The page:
The US Environmental Protection Agency (EPA) has withdrawn a uranium safety proposal introduced in the last days of the Obama administration that would have introduced tighter regulation for uranium mill tailings to minimise the dangers of uranium extraction.
Uranium mill tailings are sandy materials produced as a by-product of uranium mining, which contain radioactive elements. The US Nuclear Regulatory Commission (NRC) states that only waste products produced by surface operations, such as in-situ recovery and ion exchanges, can be considered mill tailings, unlike waste materials left behind underground when ore bodies are depleted.
As a result, mill tailings can pose a threat to people, animals and the environment in the vicinity of a uranium mine, with water sources particularly vulnerable to surface waste.
Uranium operations in the US are governed by the Uranium Mill Tailings Radiation Control Act, which places responsibility for the regulation and disposal of mining waste with individual states, rather than the NRC.
The Obama-era proposition sought to give the NRC greater authority over tailings regulation and removal, and would have addressed an imbalance in the number of states that regulate their own waste and those which rely on the NRC for guidance.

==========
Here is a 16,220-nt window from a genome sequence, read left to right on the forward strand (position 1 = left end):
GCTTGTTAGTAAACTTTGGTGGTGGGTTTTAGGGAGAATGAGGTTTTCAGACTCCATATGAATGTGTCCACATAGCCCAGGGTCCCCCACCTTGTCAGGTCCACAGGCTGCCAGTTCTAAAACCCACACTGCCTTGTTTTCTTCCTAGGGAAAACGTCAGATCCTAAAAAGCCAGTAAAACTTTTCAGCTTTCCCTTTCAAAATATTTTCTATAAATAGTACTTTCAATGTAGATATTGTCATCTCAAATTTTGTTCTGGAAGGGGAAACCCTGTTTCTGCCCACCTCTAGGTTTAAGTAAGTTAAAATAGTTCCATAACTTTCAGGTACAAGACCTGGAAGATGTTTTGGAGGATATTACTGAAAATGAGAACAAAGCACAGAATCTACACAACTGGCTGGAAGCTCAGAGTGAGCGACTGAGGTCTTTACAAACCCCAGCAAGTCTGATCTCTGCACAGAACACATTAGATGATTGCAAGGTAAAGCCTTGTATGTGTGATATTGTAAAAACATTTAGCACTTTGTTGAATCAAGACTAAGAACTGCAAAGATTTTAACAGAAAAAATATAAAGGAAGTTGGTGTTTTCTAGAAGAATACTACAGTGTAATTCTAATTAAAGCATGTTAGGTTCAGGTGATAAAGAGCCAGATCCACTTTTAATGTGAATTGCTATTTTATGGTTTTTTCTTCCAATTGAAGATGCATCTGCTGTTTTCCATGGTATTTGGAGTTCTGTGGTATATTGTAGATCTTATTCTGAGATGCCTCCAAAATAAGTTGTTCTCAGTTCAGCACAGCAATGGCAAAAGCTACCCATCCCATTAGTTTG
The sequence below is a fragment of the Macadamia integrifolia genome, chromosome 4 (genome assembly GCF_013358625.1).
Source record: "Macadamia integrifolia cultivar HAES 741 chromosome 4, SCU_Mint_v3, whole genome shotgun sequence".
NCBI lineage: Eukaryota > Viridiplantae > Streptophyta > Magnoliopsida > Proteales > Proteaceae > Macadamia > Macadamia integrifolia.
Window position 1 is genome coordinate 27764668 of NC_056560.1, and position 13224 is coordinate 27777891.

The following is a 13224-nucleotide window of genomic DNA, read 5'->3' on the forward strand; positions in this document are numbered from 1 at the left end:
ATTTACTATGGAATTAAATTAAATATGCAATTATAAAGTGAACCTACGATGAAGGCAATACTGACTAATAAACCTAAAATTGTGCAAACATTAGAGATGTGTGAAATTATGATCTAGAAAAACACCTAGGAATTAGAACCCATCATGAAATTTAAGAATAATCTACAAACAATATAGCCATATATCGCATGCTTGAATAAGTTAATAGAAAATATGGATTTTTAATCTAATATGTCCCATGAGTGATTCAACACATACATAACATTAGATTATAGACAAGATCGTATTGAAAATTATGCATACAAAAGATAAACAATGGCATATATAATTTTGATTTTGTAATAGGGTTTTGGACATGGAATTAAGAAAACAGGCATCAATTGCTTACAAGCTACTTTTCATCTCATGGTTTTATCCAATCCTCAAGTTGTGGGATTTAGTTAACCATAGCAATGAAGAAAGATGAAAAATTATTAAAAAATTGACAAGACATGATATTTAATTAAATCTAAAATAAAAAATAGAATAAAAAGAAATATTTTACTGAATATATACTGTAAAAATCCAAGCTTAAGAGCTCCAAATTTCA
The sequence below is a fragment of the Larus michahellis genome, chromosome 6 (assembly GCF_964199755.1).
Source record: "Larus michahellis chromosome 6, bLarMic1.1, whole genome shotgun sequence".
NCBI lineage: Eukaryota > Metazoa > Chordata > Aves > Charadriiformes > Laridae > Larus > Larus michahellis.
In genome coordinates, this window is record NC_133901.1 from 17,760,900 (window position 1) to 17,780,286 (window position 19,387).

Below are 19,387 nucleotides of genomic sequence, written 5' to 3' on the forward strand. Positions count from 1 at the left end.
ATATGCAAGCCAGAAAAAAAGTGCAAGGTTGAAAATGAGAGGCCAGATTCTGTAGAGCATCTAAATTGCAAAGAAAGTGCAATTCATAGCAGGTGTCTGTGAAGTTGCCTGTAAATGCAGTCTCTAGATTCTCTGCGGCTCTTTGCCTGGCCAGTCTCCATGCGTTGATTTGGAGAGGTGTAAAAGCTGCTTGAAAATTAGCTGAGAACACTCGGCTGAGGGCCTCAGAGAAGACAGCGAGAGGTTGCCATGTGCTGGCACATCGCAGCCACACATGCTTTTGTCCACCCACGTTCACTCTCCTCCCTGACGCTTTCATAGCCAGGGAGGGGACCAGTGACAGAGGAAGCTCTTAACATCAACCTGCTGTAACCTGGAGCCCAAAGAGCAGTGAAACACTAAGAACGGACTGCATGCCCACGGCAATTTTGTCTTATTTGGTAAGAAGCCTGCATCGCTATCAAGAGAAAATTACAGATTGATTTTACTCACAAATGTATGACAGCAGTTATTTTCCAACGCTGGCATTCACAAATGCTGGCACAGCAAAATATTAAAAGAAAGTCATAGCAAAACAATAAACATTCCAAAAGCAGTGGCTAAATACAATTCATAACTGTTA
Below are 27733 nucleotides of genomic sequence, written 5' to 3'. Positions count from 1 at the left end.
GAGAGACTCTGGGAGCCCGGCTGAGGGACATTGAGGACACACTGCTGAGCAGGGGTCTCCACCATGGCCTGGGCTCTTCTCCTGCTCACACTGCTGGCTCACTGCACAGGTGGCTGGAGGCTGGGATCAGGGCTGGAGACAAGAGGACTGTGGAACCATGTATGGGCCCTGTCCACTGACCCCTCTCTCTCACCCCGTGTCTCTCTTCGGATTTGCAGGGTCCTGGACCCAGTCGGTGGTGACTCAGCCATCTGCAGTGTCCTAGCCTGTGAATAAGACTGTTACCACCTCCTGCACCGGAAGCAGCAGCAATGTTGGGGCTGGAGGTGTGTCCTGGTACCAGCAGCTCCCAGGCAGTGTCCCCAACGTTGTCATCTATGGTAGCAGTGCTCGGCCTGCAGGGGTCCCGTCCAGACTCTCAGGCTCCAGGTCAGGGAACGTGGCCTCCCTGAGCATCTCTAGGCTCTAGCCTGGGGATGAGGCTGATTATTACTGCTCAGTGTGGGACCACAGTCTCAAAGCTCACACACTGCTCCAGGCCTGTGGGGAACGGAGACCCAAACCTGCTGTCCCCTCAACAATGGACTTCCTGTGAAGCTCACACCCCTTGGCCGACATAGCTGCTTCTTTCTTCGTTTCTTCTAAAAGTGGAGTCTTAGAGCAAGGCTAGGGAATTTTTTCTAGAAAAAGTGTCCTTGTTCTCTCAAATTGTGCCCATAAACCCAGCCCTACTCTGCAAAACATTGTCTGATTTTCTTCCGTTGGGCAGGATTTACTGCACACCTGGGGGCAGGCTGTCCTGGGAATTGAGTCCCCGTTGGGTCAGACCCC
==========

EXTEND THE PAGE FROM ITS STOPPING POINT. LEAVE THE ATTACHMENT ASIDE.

Currently, just 13 states defer to the NRC for tailing regulation.
“In a rush to regulate during the waning hours of the previous administration, the [Environmental Protection] Agency proposed a regulation that would have imposed significant burdens on uranium miners and the communities they support,” said EPA acting administrator Andrew Wheeler.
“Today’s action is an important step in rebalancing EPA’s role with the Nuclear Regulatory Commission’s with respect to protecting public health and the environment alongside supporting modern methods of uranium extraction.”
The EPA also claimed that the plan was shelved in response to a lack of new mining applications, which had been anticipated prior to the initiative’s proposal in 2016. Without a significant change in the number and location of mines in the country, the EPA considers “that regulatory structures already in place are sufficiently protective”.
The US was named the world’s ninth-largest uranium producer by Investing News Network in 2016, with an annual production of 1,125 tonnes. However, this figure is significantly lower than the sector’s peak in 1980, when over 250 mines produced 16,800 tonnes of uranium.
The repeal of the proposed safety regulation is a key element of President Trump’s initiative to make the country’s mining sector more profitable.